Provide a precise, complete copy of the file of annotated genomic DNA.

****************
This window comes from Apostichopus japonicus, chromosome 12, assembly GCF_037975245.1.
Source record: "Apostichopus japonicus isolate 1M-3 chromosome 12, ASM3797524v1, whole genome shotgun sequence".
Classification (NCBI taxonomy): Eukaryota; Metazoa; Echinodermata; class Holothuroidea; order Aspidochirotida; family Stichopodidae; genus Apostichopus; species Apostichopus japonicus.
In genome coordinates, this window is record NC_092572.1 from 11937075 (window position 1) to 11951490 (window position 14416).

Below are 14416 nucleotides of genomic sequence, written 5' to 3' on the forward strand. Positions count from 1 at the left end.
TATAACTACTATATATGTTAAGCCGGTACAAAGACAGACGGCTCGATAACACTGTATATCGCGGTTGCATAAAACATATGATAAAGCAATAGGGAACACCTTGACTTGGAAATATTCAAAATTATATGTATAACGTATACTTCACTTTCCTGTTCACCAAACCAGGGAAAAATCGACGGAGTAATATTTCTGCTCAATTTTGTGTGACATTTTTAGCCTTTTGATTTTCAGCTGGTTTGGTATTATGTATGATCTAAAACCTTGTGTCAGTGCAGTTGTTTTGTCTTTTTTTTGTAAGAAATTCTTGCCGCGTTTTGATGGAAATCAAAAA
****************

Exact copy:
This window comes from Apostichopus japonicus, chromosome 12, assembly GCF_037975245.1.
Source record: "Apostichopus japonicus isolate 1M-3 chromosome 12, ASM3797524v1, whole genome shotgun sequence".
Classification (NCBI taxonomy): Eukaryota; Metazoa; Echinodermata; class Holothuroidea; order Aspidochirotida; family Stichopodidae; genus Apostichopus; species Apostichopus japonicus.
In genome coordinates, this window is record NC_092572.1 from 11937075 (window position 1) to 11951490 (window position 14416).

Below are 14416 nucleotides of genomic sequence, written 5' to 3' on the forward strand. Positions count from 1 at the left end.
TATAACTACTATATATGTTAAGCCGGTACAAAGACAGACGGCTCGATAACACTGTATATCGCGGTTGCATAAAACATATGATAAAGCAATAGGGAACACCTTGACTTGGAAATATTCAAAATTATATGTATAACGTATACTTCACTTTCCTGTTCACCAAACCAGGGAAAAATCGACGGAGTAATATTTCTGCTCAATTTTGTGTGACATTTTTAGCCTTTTGATTTTCAGCTGGTTTGGTATTATGTATGATCTAAAACCTTGTGTCAGTGCAGTTGTTTTGTCTTTTTTTTGTAAGAAATTCTTGCCGCGTTTTGATGGAAATCAAAAA